Points on Drivers License for out of state infraction..

Let’s say that our hypothetical motorist holds a driver’s license in State A. He commits a traffic infraction in State B. State B assigns 5 points for such a violation. State A would assign 3 points for such a violation if it had occurred in State A.

So, when State A gets report from State B about the traffic infraction, how many points does State A assign to it’s resident license holder?

I think it goes by points where you live. In the past states did not always tell other states about tickets, especially if the states were far apart like for example Oregon and Florida. Not sure if that is still the case. Also I always heard if you got a ticket in a state that bordered your home state they would report it back to your home state.

Well, I believe now, and I don’t have a cite, that all 50 states have entered into an agreement where they will enforce out of state citations. For example, if a person who is a resident of Florida, holds a Florida drivers license, but gets a DUI in Hawaii, the state of Florida would still suspend the person’s driver’s license as a penalty. What I am unsure about is if Hawaii’s law or Florida’s law would apply. Let’s say Hawaii had a mandatory 10 year suspension of a driver’s license for first time DUI, but Florida had a 5 day suspension.
*Again, hypo, not asking for legal advice.

There’s two rival driver’s license compacts, one of which has 44 states and the other 46. Wisconsin and Michigan are the only ones that are in neither. If you get a ticket in a state that isn’t in the same compact as your home state, there’s still a chance you won’t get any points, although they do report outside of the compacts as well.

See: http://en.wikipedia.org/wiki/Driver_License_Compact
and: http://en.wikipedia.org/wiki/Non-Resident_Violator_Compact

Most of the states do indeed assess the points as if you had gotten the ticket at home, but not all. Some don’t report or apply minor things like speeding tickets. They also can’t assess points for violations that aren’t on the books in your home state, which is mostly an issue with things like some states banning tinted windows or radar detectors, but can also lead to odd situations with things like “careless driving” statutes that don’t exist in every state. Many states have automatic careless or reckless driving infractions if you’re speeding X amount over the limit. But if your home state doesn’t have those laws, you might get no points for the more serious violation whereas you would have if it were just simple speeding!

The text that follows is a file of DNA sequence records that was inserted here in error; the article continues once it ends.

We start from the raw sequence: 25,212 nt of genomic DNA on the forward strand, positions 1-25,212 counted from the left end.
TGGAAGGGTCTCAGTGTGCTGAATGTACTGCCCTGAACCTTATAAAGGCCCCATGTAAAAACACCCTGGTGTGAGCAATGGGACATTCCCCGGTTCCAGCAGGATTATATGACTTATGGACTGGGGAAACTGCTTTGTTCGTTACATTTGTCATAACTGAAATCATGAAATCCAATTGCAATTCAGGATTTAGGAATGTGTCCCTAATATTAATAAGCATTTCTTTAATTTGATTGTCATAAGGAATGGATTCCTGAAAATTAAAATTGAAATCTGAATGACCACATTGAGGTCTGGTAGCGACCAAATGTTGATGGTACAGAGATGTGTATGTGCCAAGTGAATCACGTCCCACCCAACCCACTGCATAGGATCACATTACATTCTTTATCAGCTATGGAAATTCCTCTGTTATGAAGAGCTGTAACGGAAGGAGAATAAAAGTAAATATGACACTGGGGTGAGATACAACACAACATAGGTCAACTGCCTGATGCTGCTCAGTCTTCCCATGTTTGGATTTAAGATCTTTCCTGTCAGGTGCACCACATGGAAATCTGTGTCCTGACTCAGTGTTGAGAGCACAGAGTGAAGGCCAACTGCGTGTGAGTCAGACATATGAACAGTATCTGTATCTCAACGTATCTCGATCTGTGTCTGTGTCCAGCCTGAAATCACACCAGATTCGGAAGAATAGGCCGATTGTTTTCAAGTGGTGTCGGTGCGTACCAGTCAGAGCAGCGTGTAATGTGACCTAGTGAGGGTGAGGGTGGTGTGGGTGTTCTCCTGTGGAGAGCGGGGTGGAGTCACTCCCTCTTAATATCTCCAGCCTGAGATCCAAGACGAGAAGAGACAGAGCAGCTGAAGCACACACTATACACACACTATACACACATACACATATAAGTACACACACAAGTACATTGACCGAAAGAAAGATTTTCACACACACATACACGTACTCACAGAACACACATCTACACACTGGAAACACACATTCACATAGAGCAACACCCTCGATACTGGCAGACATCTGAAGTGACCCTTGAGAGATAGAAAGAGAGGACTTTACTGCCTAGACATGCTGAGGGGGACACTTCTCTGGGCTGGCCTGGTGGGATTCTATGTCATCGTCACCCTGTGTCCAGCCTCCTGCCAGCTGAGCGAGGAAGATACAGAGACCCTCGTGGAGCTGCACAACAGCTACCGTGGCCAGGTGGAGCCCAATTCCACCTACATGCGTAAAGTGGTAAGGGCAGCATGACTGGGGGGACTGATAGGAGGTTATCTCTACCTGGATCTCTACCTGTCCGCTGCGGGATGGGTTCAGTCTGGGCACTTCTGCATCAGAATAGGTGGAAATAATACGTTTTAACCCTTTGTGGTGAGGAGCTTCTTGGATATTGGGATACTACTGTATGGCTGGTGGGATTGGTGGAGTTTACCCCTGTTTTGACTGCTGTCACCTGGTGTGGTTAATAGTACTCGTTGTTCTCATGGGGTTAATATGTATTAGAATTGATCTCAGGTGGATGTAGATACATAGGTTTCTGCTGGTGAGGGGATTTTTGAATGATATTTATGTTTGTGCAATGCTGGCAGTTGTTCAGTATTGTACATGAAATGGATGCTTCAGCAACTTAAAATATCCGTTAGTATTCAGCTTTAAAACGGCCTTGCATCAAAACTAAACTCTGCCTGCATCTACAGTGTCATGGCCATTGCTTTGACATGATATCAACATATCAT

They all share with more serious stuff like DUI’s and license suspensions. I’m not 100% sure, but I believe in those situations you get the penalties under the laws in the state where you got the infraction and your state’s DMV will go along with it.

Some great info here. It seems like if you are in one of the lucky few states that don’t report and/or accept your specific violation to/from another state, you could tell them to piss off on collecting your fine as well.

I guess a third element is how would an insurance company in State A deal with State B’s citation that dealt with an infraction that was punished less harshly in State A. Because that’s really the big deal. A one time fine or points with a state can be dealt with. Three years of higher premiums are the practical result of a citation.

I got around the reporting issue once on a ticket I got in NYC. I called DMV and said I needed an extension to appear in court on the NYC ticket. But at the time, they had no way of tracking this so once my NJ points were put on hold, they never hit my license. Of course in theory I was supposed to call them back after my court date, but I guess that must have slipped my mind.

As a side note, if a state issues a bench warrant as the result of your failure to pay and/or appear, that warrant will be enforceable in all 50 states and will probably hit a variety of law enforcement databases.

Just sayin’.

But you probably won’t actually get arrested unless you’re in the state where the warrant was issued, and maybe not even unless you’re near the court that wants you. It’s up to the jurisdiction that issued the warrant to pay to bring you back, and hauling people across the country (or even across the state) for failure to appear for a traffic violation isn’t going to be a big priority.